In the sixteenth century, Juan Diego, the first indigenous Catholic saint from the New World, was blessed with visits from the Virgin Mary. In a series of apparitions in 1531, Our Lady of Guadalupe appeared to Juan Diego to instruct him to ask that the bishop build a chapel devoted to her, so that she could tend to those in need. However, Juan Diego came across obstacles in his path to accomplishing his mission, the final being that his uncle and only living family member, was terminally ill. On the fifth apparition, the Virgin Mary performed a miracle and healed his uncle, which allowed him to continue with his mission. A wonderful church now stands on the site of this fifth apparition.
Tucked away in the quiet, rustic Mexico City suburb of Santa Maria Tulpetlac, far from the hustle and bustle of the world’s tenth most populous capital city, lies the peaceful sanctuary with its special story. One of Mexico’s most holy locations, Santa Maria Tulpetlac, officially known as Iglesia de la Quinta Aparición (Church of the Fifth Apparition), is an unassuming yet undeniably beautiful building nestled in the heart of a walled-off sanctuary space. While it’s arguable that there are few truly peaceful spots in the vibrant surrounds of Mexico City, La Sancturia de Iglesia de la Quinta Aparición (The Sanctuary of the Church of the Fifth Apparition) offer visitors a tranquil place to sit and think awhile, to pray, and to contemplate God’s love.
Built on its highly significant location, the church’s exterior is both modest and architecturally unique. Unpretentious steps lead to a gold-painted entrance covered with simple black crosses, flanked by plain white walls. A small dome and humble tower adorn the building’s low roof, with modern-style writings gracing the front of the building to bear the words “¿No estoy yo aqui que soy tu madre?” (“Am I not here, who is your Mother?”).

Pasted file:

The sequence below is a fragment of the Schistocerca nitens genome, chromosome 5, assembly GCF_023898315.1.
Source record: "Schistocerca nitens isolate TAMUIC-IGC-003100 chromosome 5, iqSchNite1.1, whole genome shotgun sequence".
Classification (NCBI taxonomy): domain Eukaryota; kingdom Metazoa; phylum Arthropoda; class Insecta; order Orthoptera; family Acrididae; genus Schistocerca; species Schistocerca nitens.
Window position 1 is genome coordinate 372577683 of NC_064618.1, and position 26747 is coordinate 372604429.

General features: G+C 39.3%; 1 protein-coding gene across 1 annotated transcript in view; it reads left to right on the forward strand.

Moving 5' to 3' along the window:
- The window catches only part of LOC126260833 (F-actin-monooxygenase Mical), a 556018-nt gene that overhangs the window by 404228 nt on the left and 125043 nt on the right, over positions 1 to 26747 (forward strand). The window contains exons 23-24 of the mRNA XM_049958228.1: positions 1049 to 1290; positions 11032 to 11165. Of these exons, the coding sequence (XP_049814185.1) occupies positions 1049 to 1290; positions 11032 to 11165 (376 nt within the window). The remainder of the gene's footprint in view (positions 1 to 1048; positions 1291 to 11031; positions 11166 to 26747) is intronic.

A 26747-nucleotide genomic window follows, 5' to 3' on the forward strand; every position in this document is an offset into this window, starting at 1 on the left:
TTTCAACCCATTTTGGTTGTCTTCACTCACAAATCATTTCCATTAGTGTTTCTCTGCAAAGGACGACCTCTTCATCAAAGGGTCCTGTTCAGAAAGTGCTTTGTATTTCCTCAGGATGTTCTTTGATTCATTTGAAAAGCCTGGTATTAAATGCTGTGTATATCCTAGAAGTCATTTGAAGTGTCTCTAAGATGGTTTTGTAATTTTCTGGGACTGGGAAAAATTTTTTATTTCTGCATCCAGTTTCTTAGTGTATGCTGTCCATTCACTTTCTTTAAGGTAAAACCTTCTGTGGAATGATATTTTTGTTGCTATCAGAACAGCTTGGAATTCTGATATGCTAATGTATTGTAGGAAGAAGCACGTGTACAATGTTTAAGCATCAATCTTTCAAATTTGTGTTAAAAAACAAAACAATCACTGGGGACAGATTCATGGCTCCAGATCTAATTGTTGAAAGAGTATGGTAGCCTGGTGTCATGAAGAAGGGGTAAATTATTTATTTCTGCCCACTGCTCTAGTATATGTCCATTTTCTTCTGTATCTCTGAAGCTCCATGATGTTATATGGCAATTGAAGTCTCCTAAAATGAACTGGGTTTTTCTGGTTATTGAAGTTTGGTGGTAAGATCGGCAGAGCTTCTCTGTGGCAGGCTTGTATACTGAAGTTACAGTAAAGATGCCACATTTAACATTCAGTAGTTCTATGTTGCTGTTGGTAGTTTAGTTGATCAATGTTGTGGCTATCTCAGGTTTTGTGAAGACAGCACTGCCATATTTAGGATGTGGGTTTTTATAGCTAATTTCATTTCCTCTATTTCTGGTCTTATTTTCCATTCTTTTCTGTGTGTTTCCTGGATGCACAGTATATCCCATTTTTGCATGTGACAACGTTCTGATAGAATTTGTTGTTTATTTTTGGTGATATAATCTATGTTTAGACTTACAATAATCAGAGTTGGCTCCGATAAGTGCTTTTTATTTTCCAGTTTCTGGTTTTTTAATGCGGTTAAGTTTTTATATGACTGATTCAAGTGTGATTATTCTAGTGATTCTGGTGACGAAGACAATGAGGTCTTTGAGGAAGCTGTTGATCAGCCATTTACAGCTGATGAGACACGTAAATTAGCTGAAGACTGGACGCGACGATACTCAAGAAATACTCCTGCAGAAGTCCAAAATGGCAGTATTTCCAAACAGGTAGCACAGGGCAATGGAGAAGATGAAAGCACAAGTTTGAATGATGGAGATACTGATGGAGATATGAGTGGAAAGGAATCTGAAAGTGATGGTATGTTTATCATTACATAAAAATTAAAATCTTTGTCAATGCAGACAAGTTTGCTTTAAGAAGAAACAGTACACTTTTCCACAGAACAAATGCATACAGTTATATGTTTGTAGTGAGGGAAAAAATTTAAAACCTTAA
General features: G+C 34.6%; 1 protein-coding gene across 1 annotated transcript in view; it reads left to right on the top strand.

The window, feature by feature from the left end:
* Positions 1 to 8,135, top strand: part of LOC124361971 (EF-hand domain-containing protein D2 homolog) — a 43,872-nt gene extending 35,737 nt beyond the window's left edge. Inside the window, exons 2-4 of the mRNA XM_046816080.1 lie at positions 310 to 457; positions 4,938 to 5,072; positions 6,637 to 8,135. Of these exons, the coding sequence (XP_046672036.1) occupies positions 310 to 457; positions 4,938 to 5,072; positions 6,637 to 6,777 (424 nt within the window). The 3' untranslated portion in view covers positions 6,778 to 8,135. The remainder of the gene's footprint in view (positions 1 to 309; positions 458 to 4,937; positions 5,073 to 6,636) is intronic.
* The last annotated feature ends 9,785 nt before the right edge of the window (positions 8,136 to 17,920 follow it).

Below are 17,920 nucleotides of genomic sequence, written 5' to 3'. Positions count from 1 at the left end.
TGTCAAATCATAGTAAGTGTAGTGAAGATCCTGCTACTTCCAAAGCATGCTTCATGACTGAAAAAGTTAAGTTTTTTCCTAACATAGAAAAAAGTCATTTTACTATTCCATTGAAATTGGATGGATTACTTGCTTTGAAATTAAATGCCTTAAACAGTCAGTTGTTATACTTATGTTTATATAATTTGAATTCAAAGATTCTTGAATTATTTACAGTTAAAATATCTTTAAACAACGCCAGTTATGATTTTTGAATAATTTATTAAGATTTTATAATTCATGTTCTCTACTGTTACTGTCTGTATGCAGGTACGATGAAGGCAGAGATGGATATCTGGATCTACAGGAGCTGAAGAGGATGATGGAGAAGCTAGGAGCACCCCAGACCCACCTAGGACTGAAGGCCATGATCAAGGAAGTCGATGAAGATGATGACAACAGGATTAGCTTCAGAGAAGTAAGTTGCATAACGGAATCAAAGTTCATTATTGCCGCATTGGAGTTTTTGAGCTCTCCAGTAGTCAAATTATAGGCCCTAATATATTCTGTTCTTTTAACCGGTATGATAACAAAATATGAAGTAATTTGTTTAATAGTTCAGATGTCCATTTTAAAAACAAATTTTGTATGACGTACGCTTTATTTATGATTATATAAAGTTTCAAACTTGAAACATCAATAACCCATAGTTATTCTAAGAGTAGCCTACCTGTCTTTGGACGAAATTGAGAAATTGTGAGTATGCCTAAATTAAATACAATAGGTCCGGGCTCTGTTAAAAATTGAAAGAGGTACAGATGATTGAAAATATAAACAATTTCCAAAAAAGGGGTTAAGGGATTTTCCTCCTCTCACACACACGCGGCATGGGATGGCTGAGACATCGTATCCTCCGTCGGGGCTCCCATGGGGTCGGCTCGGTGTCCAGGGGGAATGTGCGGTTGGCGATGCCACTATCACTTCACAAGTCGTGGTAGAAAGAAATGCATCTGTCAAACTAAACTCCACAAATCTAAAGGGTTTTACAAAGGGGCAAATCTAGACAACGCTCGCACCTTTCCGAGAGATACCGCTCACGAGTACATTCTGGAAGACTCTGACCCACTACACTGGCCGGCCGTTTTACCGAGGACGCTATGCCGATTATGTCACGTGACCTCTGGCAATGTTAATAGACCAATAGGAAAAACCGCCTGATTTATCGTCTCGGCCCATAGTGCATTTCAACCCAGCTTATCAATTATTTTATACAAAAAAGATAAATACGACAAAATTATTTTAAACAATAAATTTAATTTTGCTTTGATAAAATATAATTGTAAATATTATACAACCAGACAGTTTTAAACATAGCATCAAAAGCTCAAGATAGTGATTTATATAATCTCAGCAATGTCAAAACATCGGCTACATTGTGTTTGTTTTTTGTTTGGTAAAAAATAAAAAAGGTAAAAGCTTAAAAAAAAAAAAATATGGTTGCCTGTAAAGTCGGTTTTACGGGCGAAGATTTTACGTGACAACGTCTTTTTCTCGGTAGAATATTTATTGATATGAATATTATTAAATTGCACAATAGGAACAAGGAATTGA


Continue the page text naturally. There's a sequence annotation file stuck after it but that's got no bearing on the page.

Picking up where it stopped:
Walking through the entrance, pilgrims are greeted by a beautifully unassuming alter space, raised on a platform of spherical ascending white marble steps. Few pilgrims know that beneath the church’s alter lies Juan Diego’s healing spring; a tap just to the altar’s side allows visitors to sample its miraculous healing powers. In typical and wonderful Mexican style, the altar and surrounding areas are adorned with fresh flower arrangements year-round, changing to reflect the time of year and different feasts that highlight the Mexican Catholic calendar. Unassuming plain white walls, together with modest statues and paintings, create a cam and restful atmosphere.
This pleasant and highly significant spot is a treat not to be missed by visitors and pilgrims to Mexico City. As there is no official website for the church, pilgrims can sometimes find it difficult to locate; but there’s no need to worry! Tours Peregrinos Mexico has some excellent options for visitors. We invite you to join us and allow our devoted, friendly, and knowledgeable guides to lead you on a once-in-a-lifetime tour of this, and other, incredible religious sites in Mexico City.